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Bosnia and Herzegovina’s battle for environmental protection against corporate interests

In Bosnia and Herzegovina, ordinary citizens are rallying together to combat industrial projects that threaten their environment. This grassroots movement, gaining momentum across the nation, has the potential to become one of the most significant mobilizations since the late 1990s refugee return movement.

The essay delves into the risks posed by mineral extraction and the resistance emerging against such exploitation. International corporations, eyeing minerals essential for the global “green transition,” are spearheading projects in Bosnia-Herzegovina, prioritizing profit over environmental concerns. Key to these developments is the collaboration between Bosnian politicians and corporate representatives, commonly referred to as ambassadors, who advocate for the interests of these companies.

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Amidst these challenges, the environmental threat is uniting diverse groups, transcending previous divides. For instance, pollution in shared waterways is prompting collaboration across ethnic and entity boundaries.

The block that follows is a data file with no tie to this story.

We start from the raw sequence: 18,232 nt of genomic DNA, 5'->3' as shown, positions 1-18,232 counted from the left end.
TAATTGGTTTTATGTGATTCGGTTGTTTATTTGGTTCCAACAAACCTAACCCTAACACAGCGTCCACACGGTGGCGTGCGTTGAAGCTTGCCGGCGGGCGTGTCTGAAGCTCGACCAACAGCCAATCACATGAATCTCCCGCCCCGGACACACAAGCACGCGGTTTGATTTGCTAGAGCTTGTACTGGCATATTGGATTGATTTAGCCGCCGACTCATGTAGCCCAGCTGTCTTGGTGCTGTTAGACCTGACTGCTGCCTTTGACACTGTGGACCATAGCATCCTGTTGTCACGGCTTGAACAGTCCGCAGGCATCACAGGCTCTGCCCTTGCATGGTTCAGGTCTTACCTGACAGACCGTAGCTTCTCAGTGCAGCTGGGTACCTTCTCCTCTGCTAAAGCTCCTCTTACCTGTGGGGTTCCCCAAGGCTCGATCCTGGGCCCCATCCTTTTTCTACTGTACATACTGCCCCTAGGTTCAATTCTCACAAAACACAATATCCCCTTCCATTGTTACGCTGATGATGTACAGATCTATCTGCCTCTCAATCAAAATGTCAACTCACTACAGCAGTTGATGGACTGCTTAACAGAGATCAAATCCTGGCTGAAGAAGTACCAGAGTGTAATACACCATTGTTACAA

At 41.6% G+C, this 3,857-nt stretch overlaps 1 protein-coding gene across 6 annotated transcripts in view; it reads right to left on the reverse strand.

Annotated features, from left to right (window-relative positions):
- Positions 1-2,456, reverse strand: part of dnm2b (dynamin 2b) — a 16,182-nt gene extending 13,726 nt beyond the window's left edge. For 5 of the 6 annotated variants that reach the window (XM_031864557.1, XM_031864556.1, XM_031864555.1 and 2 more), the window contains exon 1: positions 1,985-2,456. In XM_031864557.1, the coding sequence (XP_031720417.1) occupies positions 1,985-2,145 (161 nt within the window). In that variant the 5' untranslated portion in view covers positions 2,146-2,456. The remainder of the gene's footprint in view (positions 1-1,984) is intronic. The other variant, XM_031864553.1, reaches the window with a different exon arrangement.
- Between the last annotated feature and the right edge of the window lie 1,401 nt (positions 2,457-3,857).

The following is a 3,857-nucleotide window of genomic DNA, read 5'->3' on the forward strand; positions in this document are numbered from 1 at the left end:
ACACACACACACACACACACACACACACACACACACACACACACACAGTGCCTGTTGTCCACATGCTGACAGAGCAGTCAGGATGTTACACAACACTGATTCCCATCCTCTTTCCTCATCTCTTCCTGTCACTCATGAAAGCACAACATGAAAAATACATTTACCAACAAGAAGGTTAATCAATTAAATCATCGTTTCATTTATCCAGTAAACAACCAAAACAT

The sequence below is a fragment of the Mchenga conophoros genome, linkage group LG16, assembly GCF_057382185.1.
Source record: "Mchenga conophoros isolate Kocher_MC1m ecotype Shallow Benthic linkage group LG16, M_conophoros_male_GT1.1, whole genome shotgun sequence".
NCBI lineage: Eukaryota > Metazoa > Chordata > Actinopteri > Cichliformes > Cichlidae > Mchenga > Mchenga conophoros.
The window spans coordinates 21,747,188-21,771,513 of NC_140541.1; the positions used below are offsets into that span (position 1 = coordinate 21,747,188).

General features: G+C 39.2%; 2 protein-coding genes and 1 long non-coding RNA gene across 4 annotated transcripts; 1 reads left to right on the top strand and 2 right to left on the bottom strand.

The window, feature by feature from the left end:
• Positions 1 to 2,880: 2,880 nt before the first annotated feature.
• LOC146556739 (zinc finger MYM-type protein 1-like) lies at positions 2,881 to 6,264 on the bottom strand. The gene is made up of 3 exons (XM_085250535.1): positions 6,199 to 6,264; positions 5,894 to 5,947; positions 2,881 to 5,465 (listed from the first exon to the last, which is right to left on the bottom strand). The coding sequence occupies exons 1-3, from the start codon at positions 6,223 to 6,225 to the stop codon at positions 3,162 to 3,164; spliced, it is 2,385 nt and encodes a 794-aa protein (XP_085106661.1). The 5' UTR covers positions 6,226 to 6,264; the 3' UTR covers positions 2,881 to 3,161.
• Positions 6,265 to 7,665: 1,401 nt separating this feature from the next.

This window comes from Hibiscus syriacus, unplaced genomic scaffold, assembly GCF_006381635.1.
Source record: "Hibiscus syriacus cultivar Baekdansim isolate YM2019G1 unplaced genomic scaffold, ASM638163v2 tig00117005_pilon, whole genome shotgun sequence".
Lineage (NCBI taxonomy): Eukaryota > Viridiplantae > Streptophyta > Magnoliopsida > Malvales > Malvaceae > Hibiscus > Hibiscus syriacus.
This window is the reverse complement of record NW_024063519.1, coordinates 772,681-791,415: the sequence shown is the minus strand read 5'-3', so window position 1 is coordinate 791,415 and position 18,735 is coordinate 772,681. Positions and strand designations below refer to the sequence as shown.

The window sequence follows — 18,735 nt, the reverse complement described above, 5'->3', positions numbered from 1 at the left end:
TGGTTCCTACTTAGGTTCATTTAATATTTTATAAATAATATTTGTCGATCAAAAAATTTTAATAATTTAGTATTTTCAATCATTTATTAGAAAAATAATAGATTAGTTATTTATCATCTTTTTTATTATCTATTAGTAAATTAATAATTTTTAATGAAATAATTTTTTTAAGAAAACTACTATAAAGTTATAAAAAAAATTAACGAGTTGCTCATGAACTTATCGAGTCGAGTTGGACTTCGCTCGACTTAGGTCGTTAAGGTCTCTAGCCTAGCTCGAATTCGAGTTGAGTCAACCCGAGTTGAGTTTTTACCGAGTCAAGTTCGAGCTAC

The essay is structured into two parts. Part I contextualizes the international pursuit of resources in Bosnia and outlines corporate mineral prospecting in locations like Vareš and Mt. Ozren. Part II explores local resistance efforts against environmental degradation and sheds light on the collusion between domestic politicians, international actors, and profit-driven corporations.

Local activist Zoran Poljašević aptly captures the sentiment: “We are not at war, but it feels like it. We must organize to resist.”

The environmental peril extends beyond mere ecological damage; it poses a severe threat to public health and biodiversity. Unchecked industrialization has already led to irreversible harm to forests, waterways, and communities, exacerbating existing issues of air and water pollution.

International mining companies are targeting Bosnia’s mineral-rich regions, exploiting resources at the expense of local communities. In the Republika Srpska, firms like Lykos Balkan Metals are engaging in mineral exploration without adequately consulting affected populations. Similarly, Adriatic Metals’ operations near Vareš have led to water contamination, endangering downstream communities like Kakanj.

Despite promises of economic development, these projects often bring minimal benefits to local residents while inflicting long-term environmental damage. Moreover, the complicity of domestic politicians and international intermediaries perpetuates a cycle of exploitation.

The essay underscores the urgency of grassroots mobilization to protect Bosnia’s natural heritage and confront systemic corruption. By resisting environmental destruction, citizens aim not only to safeguard their land but also to challenge undemocratic practices and prioritize public welfare over corporate interests.

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